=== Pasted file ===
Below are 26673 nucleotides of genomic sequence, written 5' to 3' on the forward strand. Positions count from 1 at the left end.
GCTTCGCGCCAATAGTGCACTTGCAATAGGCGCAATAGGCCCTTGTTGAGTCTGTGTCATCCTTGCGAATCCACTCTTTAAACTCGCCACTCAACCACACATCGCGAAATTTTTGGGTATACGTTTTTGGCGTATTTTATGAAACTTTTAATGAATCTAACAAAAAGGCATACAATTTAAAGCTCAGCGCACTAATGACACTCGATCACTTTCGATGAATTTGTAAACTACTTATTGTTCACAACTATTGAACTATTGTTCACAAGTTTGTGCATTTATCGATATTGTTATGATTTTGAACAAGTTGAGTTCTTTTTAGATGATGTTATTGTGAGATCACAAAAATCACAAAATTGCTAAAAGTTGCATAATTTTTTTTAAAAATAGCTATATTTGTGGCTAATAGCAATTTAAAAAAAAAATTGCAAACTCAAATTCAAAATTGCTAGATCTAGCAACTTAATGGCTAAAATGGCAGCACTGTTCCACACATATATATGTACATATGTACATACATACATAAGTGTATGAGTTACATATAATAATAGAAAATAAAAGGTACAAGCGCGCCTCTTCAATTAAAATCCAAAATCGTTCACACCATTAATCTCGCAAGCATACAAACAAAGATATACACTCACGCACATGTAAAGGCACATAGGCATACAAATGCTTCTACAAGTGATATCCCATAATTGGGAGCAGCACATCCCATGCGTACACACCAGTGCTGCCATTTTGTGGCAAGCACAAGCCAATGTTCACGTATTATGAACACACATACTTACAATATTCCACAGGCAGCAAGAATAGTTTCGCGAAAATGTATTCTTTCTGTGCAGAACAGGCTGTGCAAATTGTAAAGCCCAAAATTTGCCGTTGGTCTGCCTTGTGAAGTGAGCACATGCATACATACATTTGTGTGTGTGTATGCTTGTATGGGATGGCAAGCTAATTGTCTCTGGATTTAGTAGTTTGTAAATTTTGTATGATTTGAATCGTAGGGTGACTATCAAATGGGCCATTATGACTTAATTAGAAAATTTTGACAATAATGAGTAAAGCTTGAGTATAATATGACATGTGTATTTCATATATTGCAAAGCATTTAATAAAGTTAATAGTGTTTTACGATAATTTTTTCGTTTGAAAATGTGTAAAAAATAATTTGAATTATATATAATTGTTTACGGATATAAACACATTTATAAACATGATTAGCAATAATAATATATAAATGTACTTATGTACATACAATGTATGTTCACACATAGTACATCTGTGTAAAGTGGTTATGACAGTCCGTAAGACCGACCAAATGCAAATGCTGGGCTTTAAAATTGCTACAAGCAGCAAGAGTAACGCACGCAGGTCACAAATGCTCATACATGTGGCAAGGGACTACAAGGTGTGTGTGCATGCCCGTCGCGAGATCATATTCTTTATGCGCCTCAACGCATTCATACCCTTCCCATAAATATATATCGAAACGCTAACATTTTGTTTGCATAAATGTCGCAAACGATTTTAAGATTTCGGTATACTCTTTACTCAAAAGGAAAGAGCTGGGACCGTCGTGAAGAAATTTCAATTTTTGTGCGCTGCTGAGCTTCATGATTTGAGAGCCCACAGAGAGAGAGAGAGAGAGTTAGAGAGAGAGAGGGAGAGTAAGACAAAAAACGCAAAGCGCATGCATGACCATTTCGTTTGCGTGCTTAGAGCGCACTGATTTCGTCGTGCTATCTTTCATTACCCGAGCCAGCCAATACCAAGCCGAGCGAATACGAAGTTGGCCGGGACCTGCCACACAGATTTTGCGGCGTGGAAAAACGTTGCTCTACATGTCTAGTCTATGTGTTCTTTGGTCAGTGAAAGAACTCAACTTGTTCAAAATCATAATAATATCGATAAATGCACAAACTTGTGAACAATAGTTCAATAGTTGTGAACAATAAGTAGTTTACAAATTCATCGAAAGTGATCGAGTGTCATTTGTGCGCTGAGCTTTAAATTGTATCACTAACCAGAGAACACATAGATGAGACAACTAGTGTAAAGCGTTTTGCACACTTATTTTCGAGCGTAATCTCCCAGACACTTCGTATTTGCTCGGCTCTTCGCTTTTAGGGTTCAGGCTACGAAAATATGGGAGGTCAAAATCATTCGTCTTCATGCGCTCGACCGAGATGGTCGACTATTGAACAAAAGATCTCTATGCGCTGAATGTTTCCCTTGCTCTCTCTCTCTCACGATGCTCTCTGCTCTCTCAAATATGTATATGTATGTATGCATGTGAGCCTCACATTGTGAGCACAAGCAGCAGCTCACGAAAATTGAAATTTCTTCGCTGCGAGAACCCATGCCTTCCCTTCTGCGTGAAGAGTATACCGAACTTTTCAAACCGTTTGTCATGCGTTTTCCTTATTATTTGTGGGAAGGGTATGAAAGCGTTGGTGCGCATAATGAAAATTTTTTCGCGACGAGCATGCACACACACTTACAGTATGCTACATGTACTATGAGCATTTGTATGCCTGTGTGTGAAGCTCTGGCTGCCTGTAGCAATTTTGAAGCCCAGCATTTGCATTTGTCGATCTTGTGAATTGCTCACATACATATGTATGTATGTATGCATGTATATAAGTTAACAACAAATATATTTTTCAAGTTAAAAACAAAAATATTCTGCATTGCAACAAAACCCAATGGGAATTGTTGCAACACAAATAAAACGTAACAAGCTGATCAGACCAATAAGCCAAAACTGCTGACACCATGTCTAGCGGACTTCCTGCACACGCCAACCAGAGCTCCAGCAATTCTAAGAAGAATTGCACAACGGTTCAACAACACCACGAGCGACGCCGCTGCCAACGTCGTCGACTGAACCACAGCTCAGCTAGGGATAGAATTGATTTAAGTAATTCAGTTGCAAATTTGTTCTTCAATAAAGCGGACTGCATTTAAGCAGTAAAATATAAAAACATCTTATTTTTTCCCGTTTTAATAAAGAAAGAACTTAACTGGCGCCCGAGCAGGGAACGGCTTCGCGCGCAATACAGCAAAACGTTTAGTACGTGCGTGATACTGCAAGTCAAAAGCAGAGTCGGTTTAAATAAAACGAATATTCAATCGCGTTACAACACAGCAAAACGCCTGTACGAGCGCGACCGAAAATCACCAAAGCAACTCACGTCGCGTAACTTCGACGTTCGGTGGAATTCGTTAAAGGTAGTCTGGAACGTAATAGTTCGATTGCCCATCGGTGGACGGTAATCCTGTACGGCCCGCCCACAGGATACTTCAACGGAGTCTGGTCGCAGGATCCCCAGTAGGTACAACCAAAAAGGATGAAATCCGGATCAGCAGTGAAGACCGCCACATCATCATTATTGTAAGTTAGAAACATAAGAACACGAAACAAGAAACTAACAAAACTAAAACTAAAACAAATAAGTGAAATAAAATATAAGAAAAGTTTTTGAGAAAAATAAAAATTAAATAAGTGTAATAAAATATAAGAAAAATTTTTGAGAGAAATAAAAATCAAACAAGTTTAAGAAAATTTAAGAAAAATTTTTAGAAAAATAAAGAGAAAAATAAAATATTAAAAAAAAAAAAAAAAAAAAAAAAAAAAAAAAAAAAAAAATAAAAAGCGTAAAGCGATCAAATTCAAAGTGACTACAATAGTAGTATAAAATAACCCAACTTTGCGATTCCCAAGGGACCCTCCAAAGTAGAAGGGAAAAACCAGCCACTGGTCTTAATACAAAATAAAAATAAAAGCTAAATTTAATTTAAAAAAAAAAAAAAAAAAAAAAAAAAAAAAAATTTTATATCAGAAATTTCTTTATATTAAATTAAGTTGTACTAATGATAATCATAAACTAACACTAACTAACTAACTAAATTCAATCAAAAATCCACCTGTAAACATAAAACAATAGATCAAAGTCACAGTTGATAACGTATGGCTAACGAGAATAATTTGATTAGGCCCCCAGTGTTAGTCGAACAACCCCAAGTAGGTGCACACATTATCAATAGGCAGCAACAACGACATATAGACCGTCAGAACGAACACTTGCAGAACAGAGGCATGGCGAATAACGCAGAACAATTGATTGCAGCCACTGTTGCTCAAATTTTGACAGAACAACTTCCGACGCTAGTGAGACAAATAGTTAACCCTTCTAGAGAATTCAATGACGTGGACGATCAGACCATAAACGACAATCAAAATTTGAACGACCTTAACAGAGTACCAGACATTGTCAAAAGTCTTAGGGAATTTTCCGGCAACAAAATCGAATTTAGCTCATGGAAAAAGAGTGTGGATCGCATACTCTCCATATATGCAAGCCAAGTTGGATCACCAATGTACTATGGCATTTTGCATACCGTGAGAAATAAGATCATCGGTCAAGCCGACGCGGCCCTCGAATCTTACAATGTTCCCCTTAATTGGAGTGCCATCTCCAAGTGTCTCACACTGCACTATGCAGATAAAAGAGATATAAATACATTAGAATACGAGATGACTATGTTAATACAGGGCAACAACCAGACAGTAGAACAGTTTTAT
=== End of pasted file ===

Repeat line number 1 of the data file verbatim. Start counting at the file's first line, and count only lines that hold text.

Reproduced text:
Below are 26673 nucleotides of genomic sequence, written 5' to 3' on the forward strand. Positions count from 1 at the left end.